Dozens of Minneapolis businesses are considering leaving downtown, citing concerns about the possibility of the police department being dismantled, CBS Minnesota reported.
A survey by the Downtown Council shows 45 business owners say they are considering leaving downtown Minneapolis because of the lack of people working and socializing in the area and also the idea that the police department could be dismantled, CBS reported.
One of the surveyed businesses that is considering leaving employs 600 people, deepening fears that the city could take another major blow to employment, which was hit by the coronavirus pandemic. The Council did not divulge which businesses are considering leaving.
“This is by far the biggest challenge that I’ve ever had in my 20 years of owning businesses downtown,” Erik Forsberg, who owns multiple restaurants in downtown Minneapolis told CBS. Forsberg’s restaurants have been reportedly closed since the pandemic began and crime multiplied.
“We are seeing a lot of restaurants take a hit right now,” realtor Kris Lindahl says, adding that he expects restaurants to downsize and possibly share kitchens, according to CBS.
“We are seeing business owners wanting to eliminate the overhead, especially in a world where it looks like there’s going to be a more hybrid approach happening – and people are going to be working from home – business owners and companies are looking to downsize,” he continued.
The president of the Downtown Council, Steve Cramer, has explained to council members that the mention of dismantling the Minneapolis police department has deterred business owners. He believes there will still be police, but they would have crisis support.
Efforts to dismantle the Minneapolis Police Department began after the May 25 death of George Floyd, who died after an officer knelt on his neck for several minutes.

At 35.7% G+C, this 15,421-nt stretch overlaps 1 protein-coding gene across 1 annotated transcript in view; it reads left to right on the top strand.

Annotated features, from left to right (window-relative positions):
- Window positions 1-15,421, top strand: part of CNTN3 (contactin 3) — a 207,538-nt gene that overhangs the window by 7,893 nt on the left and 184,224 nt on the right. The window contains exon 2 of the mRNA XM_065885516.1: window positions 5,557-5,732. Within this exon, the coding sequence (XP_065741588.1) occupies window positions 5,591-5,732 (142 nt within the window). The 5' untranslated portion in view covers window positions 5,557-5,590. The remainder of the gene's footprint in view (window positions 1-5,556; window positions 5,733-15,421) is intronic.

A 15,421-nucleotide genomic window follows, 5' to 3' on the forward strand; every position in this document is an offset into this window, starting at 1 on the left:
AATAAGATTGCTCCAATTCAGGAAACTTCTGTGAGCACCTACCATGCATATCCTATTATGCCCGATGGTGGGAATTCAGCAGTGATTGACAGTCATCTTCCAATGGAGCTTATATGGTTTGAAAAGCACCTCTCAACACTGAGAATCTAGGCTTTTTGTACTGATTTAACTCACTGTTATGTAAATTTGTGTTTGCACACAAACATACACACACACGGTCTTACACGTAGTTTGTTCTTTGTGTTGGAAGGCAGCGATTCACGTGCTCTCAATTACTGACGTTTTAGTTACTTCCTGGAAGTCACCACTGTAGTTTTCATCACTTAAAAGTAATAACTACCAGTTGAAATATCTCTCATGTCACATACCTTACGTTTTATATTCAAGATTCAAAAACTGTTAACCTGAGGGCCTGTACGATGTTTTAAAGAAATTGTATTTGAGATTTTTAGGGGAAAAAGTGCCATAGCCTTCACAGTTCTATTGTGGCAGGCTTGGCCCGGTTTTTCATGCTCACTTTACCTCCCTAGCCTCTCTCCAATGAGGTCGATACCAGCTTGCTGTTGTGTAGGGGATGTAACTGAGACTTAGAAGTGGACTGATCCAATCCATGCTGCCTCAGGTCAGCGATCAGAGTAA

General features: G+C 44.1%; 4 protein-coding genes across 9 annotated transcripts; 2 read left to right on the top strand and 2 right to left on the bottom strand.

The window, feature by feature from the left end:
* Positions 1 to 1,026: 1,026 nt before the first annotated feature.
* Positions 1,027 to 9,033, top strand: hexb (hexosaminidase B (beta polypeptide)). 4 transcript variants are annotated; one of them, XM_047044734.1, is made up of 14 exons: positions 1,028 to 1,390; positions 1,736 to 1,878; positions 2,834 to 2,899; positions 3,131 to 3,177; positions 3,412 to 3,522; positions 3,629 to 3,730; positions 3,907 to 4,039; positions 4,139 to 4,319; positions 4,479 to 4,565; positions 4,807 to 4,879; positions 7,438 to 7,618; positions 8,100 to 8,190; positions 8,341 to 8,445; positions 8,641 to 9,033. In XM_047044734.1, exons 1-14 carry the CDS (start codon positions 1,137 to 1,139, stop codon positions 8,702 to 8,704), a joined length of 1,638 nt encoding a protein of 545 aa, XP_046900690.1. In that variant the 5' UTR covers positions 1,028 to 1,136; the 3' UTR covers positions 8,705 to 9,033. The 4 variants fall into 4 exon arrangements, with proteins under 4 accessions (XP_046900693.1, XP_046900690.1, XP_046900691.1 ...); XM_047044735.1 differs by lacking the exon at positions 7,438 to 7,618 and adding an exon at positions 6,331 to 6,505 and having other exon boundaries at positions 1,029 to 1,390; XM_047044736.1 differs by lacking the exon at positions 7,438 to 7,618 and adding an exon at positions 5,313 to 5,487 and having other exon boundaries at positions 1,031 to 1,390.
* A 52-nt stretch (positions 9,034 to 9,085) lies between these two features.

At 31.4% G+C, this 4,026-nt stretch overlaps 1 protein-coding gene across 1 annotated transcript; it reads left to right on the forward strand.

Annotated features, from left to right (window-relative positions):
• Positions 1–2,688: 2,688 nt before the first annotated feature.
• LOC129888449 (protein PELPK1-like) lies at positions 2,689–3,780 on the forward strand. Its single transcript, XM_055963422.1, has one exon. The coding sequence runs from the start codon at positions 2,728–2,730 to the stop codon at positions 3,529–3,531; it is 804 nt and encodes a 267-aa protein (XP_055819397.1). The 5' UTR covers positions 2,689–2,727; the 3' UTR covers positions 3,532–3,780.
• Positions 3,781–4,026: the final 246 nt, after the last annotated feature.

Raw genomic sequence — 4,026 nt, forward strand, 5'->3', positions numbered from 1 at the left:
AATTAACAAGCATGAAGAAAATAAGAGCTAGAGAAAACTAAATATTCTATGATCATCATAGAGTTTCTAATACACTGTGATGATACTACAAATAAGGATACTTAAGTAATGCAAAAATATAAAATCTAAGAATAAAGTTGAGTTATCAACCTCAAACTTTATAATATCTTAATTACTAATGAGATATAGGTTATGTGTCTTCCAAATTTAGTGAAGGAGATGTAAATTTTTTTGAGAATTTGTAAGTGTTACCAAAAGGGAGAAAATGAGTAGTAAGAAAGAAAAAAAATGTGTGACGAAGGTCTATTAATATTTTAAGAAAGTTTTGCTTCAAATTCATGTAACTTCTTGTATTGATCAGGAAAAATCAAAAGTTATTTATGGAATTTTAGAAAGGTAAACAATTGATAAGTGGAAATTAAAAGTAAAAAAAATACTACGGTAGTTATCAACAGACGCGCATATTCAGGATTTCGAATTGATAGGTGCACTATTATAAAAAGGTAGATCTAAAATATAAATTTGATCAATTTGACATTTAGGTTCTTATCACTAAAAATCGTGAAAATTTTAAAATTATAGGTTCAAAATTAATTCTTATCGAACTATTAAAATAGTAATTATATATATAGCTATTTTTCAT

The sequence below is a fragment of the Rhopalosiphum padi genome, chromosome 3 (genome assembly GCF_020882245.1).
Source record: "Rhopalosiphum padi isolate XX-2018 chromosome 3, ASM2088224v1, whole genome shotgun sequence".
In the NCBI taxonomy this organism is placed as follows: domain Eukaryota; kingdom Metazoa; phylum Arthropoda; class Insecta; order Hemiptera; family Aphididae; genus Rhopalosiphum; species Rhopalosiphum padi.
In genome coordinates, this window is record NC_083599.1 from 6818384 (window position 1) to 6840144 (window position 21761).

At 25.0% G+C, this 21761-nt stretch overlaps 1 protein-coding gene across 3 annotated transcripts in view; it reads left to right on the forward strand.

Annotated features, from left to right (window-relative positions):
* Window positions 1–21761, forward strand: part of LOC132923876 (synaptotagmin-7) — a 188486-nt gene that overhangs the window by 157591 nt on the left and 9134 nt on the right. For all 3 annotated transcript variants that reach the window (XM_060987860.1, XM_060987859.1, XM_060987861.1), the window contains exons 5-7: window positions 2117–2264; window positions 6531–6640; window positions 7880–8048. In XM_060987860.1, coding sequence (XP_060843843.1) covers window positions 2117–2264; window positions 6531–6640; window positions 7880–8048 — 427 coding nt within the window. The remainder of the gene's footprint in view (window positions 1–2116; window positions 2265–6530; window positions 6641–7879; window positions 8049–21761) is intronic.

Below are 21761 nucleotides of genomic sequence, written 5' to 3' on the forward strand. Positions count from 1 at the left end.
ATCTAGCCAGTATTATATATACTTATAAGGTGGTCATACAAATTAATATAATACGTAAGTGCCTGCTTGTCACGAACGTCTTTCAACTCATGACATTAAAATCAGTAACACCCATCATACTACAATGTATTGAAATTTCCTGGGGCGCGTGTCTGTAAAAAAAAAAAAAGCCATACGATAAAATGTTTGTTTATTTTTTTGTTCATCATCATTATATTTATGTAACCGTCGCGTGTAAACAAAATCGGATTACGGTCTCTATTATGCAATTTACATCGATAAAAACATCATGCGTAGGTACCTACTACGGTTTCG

The City Council has pushed to replace the police department with a “Department of Community Safety and Violence Prevention,” which has an approach that hasn’t been fully defined but would prioritize “a holistic, public health-oriented approach” that called for a division of licensed peace officers, allowing for some armed police officers.
However, a Minneapolis commission decided Wednesday that it would take more time to review the City Council amendment to dismantle the police department after concerns that the process was being rushed. “The council says ‘Trust us. We’ll figure it out after this is approved. Trust us.’ We’ll I don’t, and we shouldn’t,” Berry Clegg, chairman of the Charter Commission said according to CBS News.
The stalling of the amendment by the commission means the issue will not appear on ballots in November, since there will be no final decision by the deadline.
Violent crime in Minneapolis has surged to levels not seen in several years, as the number of police officers on the street is scaled back. Officers have reportedly also taken longer to respond to 911 calls, in part because of the shrinking size of the force, Democratic Mayor Jacob Frey said according to MPR News.
Author: Marlo Safi